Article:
Indian bowlers, especially off-spinner Harbhajan Singh, need to re-think their strategy for the flat sub-continental pitches or the team's World Cup campaign could be derailed despite a strong batting line-up, feels former batsman Sanjay Manjrekar.
"Indian bowlers tend to struggle on flat pitches. They need to re-think their strategy on such surfaces. Harbhajan Singh, especially, needs to find ways to get batsmen out on batting-friendly wickets," the former cricketer said.
The Mumbaikar feels the tied match against England should serve as wake-up call to the team's think-tank. Despite posting a mammoth 338, India could only manage to get a point from the game as the English easily negotiated the Indian attack and at one stage threatened to even walk away with the match.
"I think it is important that India do not panic too much and look at it (the tied result) as a wake-up call. India are a very good team and they did not have one of their best days, but they can make a note of the fact that when it is a good batting pitch, bowling is their biggest weakness. India need to work on this weakness from now to the quarter-final stage to give them a better chance," Manjrekar told a sports site.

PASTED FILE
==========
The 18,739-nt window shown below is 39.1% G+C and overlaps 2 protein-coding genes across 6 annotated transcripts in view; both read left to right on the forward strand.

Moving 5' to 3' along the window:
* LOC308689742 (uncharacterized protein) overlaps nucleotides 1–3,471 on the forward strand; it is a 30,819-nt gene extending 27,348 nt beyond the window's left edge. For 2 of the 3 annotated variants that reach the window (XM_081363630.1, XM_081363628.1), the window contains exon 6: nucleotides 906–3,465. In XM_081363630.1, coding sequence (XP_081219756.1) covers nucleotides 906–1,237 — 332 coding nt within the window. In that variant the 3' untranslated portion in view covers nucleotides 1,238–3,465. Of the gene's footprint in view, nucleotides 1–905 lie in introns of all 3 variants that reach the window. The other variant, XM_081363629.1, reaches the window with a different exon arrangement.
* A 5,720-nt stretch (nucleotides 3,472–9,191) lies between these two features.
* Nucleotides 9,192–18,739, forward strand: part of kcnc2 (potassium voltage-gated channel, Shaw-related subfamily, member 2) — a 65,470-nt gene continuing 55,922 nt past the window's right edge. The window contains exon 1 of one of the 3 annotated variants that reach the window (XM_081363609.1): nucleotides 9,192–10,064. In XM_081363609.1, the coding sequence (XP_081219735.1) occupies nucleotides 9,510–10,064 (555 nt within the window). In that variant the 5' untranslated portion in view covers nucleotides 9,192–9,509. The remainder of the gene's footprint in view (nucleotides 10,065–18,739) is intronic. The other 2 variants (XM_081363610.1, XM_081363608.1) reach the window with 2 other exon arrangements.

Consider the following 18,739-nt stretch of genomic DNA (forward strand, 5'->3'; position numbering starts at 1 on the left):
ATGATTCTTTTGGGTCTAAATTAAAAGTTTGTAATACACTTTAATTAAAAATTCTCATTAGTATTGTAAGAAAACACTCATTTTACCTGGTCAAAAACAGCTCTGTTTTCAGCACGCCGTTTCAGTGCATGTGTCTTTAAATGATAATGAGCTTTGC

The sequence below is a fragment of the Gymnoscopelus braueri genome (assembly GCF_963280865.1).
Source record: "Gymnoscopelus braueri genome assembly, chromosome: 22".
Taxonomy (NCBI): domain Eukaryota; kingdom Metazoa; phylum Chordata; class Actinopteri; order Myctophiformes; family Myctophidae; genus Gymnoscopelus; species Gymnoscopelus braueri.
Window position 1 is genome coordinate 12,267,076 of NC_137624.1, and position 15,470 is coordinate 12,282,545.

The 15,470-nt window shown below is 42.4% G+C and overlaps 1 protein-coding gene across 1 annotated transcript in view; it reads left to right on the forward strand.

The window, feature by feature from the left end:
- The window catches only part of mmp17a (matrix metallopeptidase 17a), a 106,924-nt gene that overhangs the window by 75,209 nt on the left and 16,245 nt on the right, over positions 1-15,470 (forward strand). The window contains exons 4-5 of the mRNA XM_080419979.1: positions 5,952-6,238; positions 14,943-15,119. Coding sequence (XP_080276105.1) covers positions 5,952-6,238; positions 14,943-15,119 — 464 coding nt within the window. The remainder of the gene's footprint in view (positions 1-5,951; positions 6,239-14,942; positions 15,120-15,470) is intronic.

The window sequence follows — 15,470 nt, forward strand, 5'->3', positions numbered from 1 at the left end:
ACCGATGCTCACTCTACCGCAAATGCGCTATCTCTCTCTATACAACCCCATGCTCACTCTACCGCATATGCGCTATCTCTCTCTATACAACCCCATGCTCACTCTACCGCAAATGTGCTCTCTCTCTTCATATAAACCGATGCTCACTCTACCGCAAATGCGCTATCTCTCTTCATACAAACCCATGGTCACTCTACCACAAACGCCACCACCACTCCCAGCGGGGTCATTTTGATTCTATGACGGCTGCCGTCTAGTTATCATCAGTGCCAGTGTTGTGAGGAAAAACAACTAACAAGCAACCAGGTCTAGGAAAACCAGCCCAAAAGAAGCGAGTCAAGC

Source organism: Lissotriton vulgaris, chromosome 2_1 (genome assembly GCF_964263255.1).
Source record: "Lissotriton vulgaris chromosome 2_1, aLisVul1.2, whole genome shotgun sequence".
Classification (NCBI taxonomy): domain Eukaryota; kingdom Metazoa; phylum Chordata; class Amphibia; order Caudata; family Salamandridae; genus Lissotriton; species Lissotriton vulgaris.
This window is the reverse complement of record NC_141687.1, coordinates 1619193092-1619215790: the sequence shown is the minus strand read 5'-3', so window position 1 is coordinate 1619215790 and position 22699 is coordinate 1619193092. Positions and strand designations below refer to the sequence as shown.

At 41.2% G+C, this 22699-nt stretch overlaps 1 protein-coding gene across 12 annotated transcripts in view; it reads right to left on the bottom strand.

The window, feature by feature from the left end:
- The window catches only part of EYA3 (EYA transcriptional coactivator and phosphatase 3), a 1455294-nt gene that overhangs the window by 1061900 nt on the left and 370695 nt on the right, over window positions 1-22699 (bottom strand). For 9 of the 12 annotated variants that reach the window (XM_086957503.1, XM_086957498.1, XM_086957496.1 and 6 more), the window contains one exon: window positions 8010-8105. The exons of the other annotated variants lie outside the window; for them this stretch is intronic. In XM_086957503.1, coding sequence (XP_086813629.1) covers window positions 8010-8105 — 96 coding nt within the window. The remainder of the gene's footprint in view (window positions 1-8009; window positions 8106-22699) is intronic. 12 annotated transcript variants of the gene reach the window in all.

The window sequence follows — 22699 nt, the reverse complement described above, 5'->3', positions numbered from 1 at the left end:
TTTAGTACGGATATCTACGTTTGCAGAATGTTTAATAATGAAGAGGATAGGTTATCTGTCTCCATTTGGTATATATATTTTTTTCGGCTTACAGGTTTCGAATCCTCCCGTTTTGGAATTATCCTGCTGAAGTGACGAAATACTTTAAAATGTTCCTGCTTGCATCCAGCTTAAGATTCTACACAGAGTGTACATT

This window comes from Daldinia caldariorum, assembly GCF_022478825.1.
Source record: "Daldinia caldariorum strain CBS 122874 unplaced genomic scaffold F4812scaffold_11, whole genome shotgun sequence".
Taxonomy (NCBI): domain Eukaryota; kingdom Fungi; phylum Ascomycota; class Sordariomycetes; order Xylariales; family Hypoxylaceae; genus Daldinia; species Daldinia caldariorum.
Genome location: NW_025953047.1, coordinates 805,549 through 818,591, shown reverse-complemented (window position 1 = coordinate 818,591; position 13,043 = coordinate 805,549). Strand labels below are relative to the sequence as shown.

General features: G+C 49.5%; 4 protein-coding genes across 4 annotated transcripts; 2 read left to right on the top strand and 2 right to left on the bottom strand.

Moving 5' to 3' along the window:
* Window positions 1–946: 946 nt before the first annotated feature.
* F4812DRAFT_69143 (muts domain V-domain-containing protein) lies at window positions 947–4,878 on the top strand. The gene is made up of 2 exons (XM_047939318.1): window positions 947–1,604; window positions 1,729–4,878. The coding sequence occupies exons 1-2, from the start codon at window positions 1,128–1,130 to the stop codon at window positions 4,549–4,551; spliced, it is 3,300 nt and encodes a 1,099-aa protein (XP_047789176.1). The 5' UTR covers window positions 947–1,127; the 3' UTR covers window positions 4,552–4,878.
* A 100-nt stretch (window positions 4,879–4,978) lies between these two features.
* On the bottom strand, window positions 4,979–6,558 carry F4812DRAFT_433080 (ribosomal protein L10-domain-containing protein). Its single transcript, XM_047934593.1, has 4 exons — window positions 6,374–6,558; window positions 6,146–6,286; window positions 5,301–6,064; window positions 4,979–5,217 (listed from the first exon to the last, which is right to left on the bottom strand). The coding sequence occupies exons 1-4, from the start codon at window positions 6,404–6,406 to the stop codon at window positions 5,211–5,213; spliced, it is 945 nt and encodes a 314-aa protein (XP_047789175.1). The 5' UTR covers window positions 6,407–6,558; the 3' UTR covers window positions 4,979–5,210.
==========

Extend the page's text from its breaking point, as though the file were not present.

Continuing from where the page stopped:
Manjrekar, however, defended the move to play two spinners and said the attack will largely depend on the opposition.
"It depends on the opposition. Playing two spinners against England made a lot of sense. They don't like spin as much as they like facing the seamers. They would have preferred to face Ashish Nehra. I think (MS) Dhoni in any case, is more inclined to have two specialist spinners than three seamers in the playing XI," he said.
Manjrekar also hailed English captain Andrew Strauss, who struck a 158-run knock to single-handedly almost take England home in Bangalore.
"I have never underestimated Andrew Strauss, and I think he is a class player. And we got to see his class in Bangalore," Manjrekar said.
"England were definitely tired after the Ashes series when they were playing the seven-match ODI series against the Australians, but the World Cup is a different ball-game. The English have seen the Cup hype in India and that has made them forget the fatigue and get charged-up all over again," Manjrekar insisted.